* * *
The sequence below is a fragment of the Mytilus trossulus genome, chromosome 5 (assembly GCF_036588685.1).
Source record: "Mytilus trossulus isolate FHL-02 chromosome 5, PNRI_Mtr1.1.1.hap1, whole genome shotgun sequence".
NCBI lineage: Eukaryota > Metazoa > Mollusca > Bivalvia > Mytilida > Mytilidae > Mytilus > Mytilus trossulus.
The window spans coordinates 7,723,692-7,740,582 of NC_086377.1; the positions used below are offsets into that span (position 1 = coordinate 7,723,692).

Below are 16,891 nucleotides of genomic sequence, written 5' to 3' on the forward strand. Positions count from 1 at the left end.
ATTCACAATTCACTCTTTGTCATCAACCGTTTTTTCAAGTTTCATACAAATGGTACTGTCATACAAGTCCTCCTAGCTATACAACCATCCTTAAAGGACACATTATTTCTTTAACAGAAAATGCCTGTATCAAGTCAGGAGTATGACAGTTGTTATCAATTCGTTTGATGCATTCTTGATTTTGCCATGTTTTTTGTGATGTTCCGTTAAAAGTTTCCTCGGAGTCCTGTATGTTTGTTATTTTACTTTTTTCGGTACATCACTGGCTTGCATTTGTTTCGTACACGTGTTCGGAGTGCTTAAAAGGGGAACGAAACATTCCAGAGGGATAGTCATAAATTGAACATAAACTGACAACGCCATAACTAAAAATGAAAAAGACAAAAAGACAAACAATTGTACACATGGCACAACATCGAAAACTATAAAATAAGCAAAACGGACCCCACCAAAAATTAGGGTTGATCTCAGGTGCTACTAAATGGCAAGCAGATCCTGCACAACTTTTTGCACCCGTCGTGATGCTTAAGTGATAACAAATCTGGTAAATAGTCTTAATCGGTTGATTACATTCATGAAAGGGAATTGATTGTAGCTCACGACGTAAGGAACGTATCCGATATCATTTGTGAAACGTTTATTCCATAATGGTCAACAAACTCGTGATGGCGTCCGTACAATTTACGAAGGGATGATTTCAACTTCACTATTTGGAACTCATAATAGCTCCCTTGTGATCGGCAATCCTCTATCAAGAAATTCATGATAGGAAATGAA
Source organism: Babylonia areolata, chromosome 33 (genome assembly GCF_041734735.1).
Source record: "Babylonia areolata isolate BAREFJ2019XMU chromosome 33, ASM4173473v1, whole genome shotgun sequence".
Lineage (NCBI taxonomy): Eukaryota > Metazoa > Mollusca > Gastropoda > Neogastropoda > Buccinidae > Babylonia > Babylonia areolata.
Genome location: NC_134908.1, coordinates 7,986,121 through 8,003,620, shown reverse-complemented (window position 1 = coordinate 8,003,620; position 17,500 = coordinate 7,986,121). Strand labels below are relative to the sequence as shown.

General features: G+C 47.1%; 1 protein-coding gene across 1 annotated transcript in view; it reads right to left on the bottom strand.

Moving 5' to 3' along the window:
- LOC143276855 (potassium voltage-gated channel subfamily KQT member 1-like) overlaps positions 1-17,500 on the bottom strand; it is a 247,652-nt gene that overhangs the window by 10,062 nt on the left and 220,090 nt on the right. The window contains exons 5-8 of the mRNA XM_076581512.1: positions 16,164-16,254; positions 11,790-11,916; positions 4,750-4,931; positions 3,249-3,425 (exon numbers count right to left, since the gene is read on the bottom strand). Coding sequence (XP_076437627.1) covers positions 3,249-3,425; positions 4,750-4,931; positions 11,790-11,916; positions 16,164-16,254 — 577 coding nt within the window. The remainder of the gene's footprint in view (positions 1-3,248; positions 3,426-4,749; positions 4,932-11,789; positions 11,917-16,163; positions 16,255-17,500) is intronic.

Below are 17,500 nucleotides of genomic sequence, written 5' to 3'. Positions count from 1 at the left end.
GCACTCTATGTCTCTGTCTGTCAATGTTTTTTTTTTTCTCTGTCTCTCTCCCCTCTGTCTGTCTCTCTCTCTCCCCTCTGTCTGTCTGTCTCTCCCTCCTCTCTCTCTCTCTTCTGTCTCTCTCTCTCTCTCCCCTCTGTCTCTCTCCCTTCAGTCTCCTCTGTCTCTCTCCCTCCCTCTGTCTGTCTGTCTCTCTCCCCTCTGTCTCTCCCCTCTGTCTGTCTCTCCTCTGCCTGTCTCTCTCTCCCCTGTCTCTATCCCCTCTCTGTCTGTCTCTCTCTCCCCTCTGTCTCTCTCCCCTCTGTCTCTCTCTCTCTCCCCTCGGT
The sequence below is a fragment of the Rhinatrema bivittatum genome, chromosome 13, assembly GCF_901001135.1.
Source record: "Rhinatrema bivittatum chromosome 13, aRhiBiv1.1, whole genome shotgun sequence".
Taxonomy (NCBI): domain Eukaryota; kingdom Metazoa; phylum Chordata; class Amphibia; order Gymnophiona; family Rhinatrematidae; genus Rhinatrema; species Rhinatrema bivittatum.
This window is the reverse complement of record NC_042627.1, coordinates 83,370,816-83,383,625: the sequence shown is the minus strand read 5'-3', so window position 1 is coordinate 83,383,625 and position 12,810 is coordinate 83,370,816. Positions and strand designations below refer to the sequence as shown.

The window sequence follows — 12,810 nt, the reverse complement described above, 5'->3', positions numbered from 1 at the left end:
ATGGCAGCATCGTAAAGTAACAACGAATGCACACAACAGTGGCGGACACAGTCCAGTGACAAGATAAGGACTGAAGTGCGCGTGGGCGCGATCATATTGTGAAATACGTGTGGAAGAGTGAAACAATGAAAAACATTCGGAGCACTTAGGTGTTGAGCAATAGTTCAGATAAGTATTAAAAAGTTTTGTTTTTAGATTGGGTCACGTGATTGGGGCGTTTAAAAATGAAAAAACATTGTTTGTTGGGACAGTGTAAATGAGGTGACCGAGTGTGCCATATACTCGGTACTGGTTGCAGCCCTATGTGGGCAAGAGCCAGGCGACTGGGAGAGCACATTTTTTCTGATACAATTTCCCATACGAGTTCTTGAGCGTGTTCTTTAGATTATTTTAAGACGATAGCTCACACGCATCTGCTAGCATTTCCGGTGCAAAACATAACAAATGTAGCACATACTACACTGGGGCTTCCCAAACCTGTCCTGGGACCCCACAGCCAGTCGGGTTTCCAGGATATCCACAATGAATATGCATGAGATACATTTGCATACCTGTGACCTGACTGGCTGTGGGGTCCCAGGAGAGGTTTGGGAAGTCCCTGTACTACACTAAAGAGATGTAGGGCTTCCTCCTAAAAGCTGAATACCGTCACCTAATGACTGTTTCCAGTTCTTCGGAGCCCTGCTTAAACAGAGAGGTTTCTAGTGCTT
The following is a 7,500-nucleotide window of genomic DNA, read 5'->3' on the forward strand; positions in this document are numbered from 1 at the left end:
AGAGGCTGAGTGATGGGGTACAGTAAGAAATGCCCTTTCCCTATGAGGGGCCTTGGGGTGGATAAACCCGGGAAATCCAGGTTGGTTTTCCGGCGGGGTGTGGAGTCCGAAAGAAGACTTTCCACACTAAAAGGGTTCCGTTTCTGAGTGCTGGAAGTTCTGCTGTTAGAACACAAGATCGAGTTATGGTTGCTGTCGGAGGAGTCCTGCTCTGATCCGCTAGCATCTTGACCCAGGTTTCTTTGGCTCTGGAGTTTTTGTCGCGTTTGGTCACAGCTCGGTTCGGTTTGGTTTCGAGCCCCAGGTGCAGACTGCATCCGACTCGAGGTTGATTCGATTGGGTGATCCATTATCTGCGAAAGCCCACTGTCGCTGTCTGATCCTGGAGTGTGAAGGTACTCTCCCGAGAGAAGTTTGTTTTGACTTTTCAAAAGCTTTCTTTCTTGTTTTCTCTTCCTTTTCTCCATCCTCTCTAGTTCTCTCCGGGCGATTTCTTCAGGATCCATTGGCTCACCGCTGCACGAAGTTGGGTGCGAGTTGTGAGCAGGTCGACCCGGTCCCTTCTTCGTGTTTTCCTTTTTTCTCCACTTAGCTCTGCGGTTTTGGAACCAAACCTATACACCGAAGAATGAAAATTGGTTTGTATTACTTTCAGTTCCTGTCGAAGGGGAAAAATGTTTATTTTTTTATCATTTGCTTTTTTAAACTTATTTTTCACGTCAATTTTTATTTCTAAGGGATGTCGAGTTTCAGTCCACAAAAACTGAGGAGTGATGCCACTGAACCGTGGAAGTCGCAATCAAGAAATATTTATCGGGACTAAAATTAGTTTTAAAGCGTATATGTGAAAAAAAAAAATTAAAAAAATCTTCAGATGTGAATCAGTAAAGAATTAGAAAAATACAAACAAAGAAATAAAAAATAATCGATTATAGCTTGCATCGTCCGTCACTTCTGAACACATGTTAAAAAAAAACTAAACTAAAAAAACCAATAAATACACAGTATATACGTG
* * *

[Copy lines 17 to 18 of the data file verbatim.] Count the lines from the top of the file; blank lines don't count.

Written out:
Source record: "Rhinatrema bivittatum chromosome 13, aRhiBiv1.1, whole genome shotgun sequence".
Taxonomy (NCBI): domain Eukaryota; kingdom Metazoa; phylum Chordata; class Amphibia; order Gymnophiona; family Rhinatrematidae; genus Rhinatrema; species Rhinatrema bivittatum.